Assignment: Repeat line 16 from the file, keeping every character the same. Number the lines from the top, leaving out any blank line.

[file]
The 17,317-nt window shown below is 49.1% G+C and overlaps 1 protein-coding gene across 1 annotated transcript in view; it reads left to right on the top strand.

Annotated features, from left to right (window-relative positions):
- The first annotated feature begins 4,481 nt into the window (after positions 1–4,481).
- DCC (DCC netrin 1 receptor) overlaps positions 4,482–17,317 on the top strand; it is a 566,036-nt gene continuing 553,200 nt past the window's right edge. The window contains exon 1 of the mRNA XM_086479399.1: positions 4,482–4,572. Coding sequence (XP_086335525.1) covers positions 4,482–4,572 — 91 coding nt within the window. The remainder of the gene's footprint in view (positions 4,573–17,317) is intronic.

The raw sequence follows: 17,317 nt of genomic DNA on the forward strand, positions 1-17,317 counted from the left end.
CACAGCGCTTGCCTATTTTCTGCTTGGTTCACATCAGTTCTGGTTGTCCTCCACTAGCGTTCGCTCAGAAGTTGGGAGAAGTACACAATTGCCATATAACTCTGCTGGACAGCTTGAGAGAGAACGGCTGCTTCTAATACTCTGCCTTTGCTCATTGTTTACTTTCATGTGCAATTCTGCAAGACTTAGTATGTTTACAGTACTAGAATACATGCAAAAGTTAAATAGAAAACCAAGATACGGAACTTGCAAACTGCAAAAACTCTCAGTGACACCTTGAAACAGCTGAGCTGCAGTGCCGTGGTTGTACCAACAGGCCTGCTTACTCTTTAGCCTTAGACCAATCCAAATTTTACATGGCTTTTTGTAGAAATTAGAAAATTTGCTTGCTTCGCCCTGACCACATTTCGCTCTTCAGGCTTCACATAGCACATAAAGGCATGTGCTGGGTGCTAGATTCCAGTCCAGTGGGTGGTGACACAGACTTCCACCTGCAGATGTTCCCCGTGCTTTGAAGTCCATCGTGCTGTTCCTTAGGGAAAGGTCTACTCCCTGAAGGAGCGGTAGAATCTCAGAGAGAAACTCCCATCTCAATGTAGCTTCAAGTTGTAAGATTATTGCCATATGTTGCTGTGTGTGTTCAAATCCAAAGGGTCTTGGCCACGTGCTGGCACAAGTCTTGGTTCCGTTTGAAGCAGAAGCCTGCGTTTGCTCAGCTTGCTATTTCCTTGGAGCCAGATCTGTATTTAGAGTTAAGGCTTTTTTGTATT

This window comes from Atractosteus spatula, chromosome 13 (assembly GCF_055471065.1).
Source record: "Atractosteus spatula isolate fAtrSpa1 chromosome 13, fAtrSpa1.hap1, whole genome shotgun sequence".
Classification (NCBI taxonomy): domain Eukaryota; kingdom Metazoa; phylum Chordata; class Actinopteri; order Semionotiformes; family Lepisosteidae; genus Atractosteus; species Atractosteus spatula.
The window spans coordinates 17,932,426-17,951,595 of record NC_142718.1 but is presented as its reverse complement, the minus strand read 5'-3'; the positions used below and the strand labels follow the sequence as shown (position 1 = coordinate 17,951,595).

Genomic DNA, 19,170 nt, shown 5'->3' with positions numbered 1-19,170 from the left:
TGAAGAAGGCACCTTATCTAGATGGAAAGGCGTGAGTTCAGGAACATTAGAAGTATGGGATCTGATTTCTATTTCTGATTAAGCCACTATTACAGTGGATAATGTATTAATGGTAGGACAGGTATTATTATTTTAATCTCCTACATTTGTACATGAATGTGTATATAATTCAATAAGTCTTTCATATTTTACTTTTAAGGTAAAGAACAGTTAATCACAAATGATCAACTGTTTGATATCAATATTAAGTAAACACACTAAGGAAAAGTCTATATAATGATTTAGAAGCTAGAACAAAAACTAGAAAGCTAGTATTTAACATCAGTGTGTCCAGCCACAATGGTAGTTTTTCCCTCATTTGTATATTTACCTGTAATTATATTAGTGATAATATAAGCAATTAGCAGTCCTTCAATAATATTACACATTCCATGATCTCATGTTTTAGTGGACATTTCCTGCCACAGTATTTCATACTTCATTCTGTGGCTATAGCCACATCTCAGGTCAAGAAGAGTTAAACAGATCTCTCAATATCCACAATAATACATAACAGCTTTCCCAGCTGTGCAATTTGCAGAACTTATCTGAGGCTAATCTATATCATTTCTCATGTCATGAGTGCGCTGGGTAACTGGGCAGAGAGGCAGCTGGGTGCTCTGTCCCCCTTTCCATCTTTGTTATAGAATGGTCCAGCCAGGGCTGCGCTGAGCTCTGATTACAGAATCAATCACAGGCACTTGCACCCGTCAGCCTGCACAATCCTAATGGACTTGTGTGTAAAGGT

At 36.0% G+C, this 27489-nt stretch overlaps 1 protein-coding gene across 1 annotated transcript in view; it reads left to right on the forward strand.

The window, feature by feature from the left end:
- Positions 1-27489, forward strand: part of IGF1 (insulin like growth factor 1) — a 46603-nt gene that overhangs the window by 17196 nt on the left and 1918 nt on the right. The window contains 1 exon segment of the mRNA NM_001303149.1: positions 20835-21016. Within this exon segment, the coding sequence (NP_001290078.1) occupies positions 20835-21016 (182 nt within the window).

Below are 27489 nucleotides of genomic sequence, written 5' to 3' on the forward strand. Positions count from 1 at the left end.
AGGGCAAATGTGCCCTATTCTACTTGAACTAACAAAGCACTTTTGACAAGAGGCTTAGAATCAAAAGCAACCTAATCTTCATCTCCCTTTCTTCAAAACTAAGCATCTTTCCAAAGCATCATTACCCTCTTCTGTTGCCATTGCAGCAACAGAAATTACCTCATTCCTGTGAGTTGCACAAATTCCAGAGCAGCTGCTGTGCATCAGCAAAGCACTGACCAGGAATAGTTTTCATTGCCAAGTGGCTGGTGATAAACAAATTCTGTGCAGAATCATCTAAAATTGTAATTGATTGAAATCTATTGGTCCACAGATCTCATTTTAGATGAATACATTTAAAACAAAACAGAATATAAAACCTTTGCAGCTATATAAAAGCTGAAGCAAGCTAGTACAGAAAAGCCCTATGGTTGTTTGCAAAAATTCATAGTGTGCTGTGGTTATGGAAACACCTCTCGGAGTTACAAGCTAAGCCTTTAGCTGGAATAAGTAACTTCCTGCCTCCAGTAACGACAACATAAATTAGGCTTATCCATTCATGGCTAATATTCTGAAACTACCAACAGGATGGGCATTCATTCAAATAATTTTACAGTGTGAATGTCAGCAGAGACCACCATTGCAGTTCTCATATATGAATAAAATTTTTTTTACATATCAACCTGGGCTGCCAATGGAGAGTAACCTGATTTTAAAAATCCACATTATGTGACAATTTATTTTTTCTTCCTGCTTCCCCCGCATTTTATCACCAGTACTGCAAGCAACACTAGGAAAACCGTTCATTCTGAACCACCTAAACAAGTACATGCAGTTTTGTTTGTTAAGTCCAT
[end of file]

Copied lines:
Below are 27489 nucleotides of genomic sequence, written 5' to 3' on the forward strand. Positions count from 1 at the left end.